“An autobiography is a book a person writes about his own life and it is usually full of all sorts of boring details,” wrote Roald Dahl in Boy: Tales of Childhood, in which he, rather ironically, describes his childhood and the experiences that influenced him into becoming an author. Autobiographies and memoirs have been present in literature for centuries. While the terms “autobiography” and “memoir” are often used interchangeably, there is some difference between the two. Autobiographies tend to be a more comprehensive account of an individual’s life. Memoirs, meanwhile, often focus on specific events and often portray memory with more intimacy and emotion.
One of the earliest examples of autobiography is Saint Augustine’s Confessions, written in approximately 400 CE. The work centers on Christianity through a descriptive account of Augustine’s life and conversion to Christianity. Works written prior to Augustine, such as Caesar’s Commentaries, might be considered predecessors of sorts – Caesar’s work gives more focus to the conquest of Gaul and less to the man behind it. These examples, while considered autobiographies, adhere more closely to the modern definition of a memoir. The modern autobiography, on the other hand, is considered to have come about during the late Middle Ages and the Renaissance, through The Book of Margery Kempe, the first English language autobiography, and, later, Pope Pius II’s account of his life and career over eleven books.
One of the greatest traps of autobiographies and memoirs is the credibility of the author. One could argue that the person who witnessed all of the events being described – the author themselves – is the best source of information about them, but memory and subsequent description can be faulty. In the case of biography, authors are required to do extensive research; the absence of credible sources would be an immediate red flag to readers. Autobiographies, however, are more difficult. Perhaps errors can be found if the writer describes well-known events incorrectly, but many personal details are sometimes hard to confirm beyond what the writer asserts. Additionally, while no work can be entirely free of bias, autobiographies and memoirs often involve subjective experience that can sometimes be misleadingly presented as fact.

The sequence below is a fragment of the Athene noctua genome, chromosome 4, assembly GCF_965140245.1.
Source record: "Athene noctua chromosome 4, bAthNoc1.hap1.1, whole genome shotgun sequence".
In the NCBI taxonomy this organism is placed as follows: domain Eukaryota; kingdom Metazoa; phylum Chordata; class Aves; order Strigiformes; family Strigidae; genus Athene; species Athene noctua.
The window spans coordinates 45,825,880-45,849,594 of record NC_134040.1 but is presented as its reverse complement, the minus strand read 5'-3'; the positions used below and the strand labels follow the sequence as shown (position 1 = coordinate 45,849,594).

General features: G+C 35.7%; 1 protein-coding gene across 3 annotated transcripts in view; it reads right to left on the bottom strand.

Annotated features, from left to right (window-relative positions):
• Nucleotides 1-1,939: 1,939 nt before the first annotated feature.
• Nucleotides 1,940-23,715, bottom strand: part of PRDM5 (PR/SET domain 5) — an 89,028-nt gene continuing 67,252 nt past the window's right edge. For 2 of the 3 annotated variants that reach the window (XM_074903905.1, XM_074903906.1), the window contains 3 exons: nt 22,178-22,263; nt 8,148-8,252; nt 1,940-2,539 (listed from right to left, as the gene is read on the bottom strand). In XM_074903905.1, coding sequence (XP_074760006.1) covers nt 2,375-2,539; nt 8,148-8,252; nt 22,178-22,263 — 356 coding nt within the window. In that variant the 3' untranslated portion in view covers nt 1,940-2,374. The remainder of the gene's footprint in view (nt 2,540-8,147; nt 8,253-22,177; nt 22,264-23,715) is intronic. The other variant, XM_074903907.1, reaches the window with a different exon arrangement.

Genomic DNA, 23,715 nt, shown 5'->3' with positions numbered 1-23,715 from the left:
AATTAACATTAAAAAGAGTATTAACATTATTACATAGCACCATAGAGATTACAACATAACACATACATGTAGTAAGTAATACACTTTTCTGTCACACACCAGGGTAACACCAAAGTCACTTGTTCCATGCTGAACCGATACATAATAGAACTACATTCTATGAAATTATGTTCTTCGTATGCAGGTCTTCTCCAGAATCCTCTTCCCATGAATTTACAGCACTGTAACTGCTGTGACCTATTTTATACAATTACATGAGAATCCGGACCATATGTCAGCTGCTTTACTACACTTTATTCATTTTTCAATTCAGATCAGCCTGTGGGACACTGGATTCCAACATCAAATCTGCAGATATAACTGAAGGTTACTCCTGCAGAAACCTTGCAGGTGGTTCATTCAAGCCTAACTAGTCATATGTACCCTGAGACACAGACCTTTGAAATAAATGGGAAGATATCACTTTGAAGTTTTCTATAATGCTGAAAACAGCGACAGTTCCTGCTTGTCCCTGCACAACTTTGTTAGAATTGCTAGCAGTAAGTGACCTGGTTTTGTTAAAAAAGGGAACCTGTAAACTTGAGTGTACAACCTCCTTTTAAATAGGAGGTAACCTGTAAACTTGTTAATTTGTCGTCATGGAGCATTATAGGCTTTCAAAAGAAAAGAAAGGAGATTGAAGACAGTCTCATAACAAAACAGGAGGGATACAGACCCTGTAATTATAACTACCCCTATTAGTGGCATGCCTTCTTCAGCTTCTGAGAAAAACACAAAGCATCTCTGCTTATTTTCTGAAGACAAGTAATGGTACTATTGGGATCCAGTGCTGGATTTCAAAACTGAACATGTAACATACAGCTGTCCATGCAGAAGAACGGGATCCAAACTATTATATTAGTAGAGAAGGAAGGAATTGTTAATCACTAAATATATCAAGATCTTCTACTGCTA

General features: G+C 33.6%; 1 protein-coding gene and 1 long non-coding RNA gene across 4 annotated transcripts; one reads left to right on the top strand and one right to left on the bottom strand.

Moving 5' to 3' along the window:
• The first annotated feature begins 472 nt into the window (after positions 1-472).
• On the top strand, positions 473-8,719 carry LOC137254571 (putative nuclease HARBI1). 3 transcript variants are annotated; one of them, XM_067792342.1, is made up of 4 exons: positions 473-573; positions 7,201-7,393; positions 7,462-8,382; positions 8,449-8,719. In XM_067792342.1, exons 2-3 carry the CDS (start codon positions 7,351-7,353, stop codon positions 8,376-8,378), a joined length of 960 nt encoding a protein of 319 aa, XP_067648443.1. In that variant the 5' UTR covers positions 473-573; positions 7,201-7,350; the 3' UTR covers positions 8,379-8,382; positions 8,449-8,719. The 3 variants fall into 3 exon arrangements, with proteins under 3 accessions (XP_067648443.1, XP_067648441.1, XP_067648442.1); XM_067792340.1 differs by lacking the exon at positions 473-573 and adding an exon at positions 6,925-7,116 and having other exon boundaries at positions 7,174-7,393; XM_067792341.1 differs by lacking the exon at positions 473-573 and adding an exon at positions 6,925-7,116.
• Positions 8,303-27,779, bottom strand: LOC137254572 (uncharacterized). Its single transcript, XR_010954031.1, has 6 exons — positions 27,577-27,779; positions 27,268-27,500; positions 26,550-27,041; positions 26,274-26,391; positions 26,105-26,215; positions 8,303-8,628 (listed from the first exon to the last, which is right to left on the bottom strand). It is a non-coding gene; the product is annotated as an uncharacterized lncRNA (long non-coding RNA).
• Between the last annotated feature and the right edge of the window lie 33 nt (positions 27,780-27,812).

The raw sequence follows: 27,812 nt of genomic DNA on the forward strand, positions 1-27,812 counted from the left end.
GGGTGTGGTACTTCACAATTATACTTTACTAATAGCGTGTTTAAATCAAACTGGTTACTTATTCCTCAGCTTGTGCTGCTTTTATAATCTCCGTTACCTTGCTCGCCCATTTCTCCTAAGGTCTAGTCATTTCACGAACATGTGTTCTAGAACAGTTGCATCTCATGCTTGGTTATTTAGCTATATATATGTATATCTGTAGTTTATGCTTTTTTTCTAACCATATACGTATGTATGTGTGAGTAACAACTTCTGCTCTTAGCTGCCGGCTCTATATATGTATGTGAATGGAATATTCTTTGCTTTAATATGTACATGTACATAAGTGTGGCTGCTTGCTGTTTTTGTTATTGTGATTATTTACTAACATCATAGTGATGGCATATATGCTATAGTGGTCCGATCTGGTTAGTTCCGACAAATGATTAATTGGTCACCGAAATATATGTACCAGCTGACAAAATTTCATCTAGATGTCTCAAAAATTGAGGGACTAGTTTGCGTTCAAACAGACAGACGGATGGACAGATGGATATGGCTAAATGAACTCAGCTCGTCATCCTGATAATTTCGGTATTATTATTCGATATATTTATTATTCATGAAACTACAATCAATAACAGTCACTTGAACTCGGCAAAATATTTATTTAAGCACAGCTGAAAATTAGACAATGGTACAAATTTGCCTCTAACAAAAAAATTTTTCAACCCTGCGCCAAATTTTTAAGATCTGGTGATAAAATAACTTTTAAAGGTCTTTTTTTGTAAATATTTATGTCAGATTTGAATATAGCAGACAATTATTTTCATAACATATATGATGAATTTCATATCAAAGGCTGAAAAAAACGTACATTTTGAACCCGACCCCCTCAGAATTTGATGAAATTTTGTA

French philosopher Louis Marin wrote of Jean Racine, the historiographer employed by King Louis XIV, as an example of the difficulty of providing an accurate and objective history. Racine’s job was to document Louis XIV’s travels, but the implicit requirement that he only write what the king approved of made it more of an autobiography via a scribe. Whatever Louis XIV wanted altered about the story would be dutifully changed, even if both he and Jean Racine experienced events differently. Presumably, Louis XIV was concerned with how he as a monarch would be remembered, and that bias now makes readers question the truth in descriptions of adoring villages and townspeople that he visited. What ends up being omitted actually sets up what Marin describes as a “trap of narrative” – what Racine and, by extension, the king, choose to remove actually draws more attention to itself in its absence. What is missing, and why is it missing? What does not line up with other knowledge that we have, and why does it not?